While Microsoft has provided possible workarounds for the vulnerability, users are advised to simply apply the patch as soon as possible. Normally we like to test these updates because you don’t want to break anything with the patch but with a critical patch such as this, it’s best to just get it installed.
Security updates are available on the Microsoft Update, Windows Update and office Update sections of the Microsoft Download Center.
As additional information becomes available, I’ll update this post.
The June 30 date for Windows XP “end of life” has come and gone, and Microsoft has officially placed Windows XP on the long road to retirement. Support for the most widely used operating system in the world will still be available for some time, but there are signs that the software giant is forging ahead deeper into an all .Net model, while scrapping the Win32 code altogether—even in legacy mode. Windows 7 might just be that turning point.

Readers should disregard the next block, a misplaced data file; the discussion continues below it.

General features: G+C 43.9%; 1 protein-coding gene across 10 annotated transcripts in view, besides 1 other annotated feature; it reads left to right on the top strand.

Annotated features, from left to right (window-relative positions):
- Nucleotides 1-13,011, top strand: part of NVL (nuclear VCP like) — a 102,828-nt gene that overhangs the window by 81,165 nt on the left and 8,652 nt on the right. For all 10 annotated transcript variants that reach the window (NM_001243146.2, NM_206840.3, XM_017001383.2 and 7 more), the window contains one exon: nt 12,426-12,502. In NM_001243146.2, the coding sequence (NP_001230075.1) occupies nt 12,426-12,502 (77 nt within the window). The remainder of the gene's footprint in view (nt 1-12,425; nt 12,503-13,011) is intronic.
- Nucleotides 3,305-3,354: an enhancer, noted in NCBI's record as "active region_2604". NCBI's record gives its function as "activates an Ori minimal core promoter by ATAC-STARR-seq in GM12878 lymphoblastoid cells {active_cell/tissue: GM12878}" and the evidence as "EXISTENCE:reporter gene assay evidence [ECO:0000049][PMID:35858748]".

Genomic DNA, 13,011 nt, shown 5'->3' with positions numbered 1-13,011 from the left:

With the fundamental shift in the way its desktop operating system functions, Microsoft has placed millions of users in a tough position. The new XP technician must be crafty and resourceful to solve performance problems, security flaws, unstable environments and countless other issues.
But not everyone is tech-savvy enough to solve the arcane errors that pop up from time to time. With that in mind, here’s a simple list of fixes, tools and automated techniques that can satisfy most users needs with little to no technical understanding of XP.
Similar to adjusting a carburetor to produce the right mix, XP requires up-front adjustments to get the OS to perform at optimal conditions. But before looking under the XP “hood,” follow these steps:
1st. Back up all your critical data to an external storage device.
2nd. If working with a laptop, make sure the laptop is plugged in and not running on battery power.
3rd. Make sure you have administrative access and are logged on as the administrator.
Probably the simplest and most reliable way to optimize storage and improve OS performance is to buy Diskeeper 2008 Professional. But for those on tight budgets, free solutions (and free is always my personal favorite) are also available.
Increasing the physical RAM size is probably the easiest way to manage memory, but if that’s too expensive or not an option, I’d recommend resizing the Windows System Cache and its Registry settings. Here’s how: